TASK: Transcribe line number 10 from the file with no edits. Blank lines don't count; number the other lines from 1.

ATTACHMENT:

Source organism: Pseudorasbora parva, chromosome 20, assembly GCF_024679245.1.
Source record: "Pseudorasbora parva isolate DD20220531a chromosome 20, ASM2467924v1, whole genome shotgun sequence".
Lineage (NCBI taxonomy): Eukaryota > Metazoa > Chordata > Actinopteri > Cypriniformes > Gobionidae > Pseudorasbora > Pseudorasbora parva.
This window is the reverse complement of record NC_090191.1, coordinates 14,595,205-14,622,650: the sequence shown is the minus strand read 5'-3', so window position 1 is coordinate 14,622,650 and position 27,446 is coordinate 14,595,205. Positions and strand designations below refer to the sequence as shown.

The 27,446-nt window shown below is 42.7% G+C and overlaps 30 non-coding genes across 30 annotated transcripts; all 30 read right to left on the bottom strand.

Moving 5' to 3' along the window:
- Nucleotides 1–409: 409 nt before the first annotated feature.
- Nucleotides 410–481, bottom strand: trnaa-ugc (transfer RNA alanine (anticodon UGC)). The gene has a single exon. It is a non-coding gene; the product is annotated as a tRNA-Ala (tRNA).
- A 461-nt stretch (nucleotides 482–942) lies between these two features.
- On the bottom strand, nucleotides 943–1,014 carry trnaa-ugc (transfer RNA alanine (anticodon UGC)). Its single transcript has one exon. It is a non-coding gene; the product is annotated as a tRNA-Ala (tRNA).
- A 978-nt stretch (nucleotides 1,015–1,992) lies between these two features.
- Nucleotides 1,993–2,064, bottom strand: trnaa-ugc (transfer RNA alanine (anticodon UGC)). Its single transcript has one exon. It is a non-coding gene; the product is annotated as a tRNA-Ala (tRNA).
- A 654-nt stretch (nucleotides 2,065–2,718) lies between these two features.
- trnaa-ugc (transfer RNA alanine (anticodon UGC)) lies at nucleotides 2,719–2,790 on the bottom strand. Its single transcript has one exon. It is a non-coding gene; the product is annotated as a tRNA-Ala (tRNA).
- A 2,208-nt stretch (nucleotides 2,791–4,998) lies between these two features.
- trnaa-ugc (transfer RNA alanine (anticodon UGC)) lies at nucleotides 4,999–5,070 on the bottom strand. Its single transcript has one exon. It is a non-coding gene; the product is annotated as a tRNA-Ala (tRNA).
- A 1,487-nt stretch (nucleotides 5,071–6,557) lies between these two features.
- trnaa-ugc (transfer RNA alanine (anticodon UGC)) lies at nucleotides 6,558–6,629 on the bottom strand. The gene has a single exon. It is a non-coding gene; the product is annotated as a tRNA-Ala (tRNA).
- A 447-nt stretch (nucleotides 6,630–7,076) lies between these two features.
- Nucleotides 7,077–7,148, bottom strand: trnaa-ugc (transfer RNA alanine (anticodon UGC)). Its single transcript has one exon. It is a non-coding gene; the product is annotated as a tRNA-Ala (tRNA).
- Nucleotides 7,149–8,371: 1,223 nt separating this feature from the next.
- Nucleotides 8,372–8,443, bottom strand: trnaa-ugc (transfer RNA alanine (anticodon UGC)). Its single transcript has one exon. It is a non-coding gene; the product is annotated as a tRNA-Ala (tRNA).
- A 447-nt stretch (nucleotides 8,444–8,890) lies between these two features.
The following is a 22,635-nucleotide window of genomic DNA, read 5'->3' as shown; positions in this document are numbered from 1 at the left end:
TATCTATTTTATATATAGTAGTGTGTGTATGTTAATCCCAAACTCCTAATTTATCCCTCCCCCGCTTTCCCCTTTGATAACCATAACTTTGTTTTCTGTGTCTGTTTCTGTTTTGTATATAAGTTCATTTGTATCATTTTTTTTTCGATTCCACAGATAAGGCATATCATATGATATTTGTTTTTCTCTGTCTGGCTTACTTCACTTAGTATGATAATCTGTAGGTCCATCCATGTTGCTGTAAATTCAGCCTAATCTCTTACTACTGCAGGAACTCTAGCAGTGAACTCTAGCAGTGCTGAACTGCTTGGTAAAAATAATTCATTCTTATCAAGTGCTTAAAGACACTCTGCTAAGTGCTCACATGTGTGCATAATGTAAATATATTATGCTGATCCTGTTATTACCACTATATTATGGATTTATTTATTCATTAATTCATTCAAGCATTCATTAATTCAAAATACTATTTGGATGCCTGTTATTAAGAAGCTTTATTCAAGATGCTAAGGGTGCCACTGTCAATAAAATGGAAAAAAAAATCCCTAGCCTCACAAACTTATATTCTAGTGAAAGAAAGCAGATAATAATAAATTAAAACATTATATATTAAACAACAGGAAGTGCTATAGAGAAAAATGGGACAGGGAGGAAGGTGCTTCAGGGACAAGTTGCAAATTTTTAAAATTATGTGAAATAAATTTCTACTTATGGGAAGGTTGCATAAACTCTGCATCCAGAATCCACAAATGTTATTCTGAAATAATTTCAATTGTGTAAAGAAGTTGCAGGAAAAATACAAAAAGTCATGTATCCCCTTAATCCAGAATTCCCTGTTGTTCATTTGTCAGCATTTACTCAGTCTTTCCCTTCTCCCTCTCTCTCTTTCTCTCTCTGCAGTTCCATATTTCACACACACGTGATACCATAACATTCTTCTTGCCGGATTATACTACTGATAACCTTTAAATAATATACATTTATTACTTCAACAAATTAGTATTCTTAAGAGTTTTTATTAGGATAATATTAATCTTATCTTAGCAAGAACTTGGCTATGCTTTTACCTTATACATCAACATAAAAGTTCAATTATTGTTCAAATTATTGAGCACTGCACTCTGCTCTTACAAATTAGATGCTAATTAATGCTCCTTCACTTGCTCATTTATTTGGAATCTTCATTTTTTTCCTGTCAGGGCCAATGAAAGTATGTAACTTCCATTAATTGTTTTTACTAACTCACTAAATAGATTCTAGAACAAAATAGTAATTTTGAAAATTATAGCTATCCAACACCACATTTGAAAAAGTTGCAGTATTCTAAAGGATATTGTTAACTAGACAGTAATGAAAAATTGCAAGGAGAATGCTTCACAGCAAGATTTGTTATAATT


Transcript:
- On the bottom strand, nucleotides 943–1,014 carry trnaa-ugc (transfer RNA alanine (anticodon UGC)). Its single transcript has one exon. It is a non-coding gene; the product is annotated as a tRNA-Ala (tRNA).